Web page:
If there's one thing we've learned from the advent of social media, it's that a person's image is now valued higher than almost any other quality.
Children and teenagers, especially, are bombarded with countless depictions of the supposed 'perfect body' and I think it's becoming all too easy to see the effects of that in our youth.
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Now, this isn't a bashing of the Instagram models of this world or anyone who is clever enough to use social media platforms as a revenue source. It's the way the world is going and by no means should they be held responsible for something they can't control.
But like most things, it comes with unintended consequences. Not only do young people develop insecurities from seeing these images, it draws them into participating in a destructive, often times vile, online culture which promotes hate to an extraordinary degree.
What it highlights is how much we need real life role models to act as a counter-balance, giving youth hope and positivity.
New Zealand pole vaulter Eliza McCartney is exactly the right person for the job.
While she probably is a role model in her own right, McCartney has the potential to do real good on a national and global scale thanks to her skill in the sporting arena, her personality and her openness when discussing delicate topics.
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To start with her sporting ability, the 22-year-old Olympic Games bronze medallist is clearly one of the brightest sparks in New Zealand's athletics future.
However, the way she has conducted herself throughout all her success must be commended. For such a young head to handle the fanfare with such humility and poise is nothing short of remarkable.
Her actions outside the sporting arena also make her an important voice for the youth to hear. After studying environmental science at university, McCartney channelled her passion for a sustainable future through several charities as well as a partnership with RE:Mobile, encouraging people to recycle old cellphones.
Finally, her ability to discuss difficult issues has set her apart from the rest, especially this past week. Just two days ago, McCartney shared on social media her struggles with injury, mental health and her future in sport.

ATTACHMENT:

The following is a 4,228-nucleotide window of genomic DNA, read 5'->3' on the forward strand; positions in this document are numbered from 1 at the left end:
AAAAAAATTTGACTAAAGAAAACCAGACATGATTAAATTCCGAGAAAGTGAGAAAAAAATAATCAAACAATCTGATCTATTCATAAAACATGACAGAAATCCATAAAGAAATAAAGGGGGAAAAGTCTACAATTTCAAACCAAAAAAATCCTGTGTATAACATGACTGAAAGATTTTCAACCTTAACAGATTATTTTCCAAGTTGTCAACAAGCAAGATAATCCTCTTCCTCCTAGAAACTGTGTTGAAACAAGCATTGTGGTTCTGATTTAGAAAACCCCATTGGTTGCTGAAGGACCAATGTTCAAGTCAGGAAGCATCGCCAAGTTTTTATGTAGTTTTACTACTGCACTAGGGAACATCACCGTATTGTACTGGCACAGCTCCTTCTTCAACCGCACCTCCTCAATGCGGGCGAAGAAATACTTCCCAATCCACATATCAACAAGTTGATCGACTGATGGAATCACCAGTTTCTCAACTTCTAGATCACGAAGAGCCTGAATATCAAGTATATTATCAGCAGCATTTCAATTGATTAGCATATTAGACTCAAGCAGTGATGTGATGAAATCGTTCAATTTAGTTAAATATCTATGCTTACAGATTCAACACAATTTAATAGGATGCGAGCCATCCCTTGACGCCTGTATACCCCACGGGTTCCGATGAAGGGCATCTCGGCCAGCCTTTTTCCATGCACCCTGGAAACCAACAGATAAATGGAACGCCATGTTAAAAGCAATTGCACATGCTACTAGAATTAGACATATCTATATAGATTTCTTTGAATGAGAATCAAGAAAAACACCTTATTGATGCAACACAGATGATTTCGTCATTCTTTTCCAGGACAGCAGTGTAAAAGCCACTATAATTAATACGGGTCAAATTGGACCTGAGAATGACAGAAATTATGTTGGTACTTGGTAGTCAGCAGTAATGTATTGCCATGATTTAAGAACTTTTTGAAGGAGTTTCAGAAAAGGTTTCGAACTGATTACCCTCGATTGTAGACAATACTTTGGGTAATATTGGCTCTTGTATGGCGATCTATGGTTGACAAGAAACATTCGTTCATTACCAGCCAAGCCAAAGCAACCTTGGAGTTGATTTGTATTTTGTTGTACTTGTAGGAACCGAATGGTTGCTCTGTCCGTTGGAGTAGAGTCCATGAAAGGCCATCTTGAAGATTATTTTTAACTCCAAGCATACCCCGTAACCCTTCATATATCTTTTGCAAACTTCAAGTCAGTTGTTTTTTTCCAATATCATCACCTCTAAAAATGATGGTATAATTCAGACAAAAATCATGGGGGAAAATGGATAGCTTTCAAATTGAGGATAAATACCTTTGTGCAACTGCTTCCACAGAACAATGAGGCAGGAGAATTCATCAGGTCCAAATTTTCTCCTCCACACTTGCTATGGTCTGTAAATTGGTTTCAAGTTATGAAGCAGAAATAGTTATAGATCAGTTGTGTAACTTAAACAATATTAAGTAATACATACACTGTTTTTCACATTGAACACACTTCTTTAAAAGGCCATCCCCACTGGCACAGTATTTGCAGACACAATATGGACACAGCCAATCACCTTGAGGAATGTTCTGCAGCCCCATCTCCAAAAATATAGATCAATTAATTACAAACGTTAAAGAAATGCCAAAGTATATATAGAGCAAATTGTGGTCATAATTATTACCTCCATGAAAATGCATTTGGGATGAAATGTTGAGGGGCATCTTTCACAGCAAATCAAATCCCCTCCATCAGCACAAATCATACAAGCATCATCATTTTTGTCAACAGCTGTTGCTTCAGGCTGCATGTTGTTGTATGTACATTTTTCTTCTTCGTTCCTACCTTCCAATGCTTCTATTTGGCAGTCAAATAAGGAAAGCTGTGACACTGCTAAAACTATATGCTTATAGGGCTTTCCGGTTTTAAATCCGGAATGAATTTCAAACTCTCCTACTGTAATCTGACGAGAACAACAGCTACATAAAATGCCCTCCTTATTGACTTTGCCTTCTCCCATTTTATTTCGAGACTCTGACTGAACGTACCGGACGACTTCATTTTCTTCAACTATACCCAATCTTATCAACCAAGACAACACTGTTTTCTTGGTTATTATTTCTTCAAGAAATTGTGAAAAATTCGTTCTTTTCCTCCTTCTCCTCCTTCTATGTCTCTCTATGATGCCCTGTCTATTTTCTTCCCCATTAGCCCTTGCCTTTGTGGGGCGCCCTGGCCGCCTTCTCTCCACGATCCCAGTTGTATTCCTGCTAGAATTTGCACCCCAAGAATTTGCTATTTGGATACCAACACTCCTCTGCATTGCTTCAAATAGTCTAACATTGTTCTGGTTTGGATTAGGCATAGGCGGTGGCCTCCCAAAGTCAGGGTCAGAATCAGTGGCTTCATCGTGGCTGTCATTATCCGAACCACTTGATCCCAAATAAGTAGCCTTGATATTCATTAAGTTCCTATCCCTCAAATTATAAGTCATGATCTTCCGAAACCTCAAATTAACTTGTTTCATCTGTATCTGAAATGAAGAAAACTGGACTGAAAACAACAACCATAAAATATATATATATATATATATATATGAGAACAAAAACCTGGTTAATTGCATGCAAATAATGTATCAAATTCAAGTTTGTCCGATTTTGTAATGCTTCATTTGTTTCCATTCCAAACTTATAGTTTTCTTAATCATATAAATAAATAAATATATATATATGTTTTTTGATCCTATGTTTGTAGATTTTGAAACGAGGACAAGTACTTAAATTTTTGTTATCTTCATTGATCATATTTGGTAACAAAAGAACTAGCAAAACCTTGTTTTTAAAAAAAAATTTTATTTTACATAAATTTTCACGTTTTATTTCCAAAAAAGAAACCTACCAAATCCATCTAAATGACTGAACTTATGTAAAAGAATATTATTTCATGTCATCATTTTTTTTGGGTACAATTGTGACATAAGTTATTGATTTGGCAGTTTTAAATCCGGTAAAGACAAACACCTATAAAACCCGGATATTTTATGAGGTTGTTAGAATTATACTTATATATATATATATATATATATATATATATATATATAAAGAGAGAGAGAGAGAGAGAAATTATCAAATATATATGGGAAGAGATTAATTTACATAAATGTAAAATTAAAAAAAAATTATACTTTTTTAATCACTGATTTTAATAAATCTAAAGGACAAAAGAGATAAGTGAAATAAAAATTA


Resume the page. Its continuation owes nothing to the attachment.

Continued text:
As most will know, mental health has almost become more important in today's sporting climate than physical health, and for good reason. The pressures of the big stage can do 100 times more damage to person than a broken rib or a bung knee.
But the issues and stigma of mental health extend far beyond sport and have encapsulated society as we try to spin the many years of shame and agony into positivity.
In her post, McCartney openly discusses her use of medication which is a rarity even in modern times.
The use and effects of medication is still a very touchy subject these days and I can assure you, it's not a simple discussion to have. Provided the medication works - which is far from a guarantee - the person taking them still has to deal with any side-effects while grappling with the idea that they need medication in the first place.
To hear someone of McCartney's stature speak openly and honestly about the subject must come as a relief to some who have shared her struggles.
At the end of the day, she stands out as an almost perfect role model for today's youth. The only reason I say 'almost perfect' is because I would guess a humble person such as herself would say she is far from perfect, just another reason why she is a good role model.
Even putting aside Eliza McCartney the sports star, Eliza McCartney the person seems an ideal candidate for today's youth to learn from and follow her example.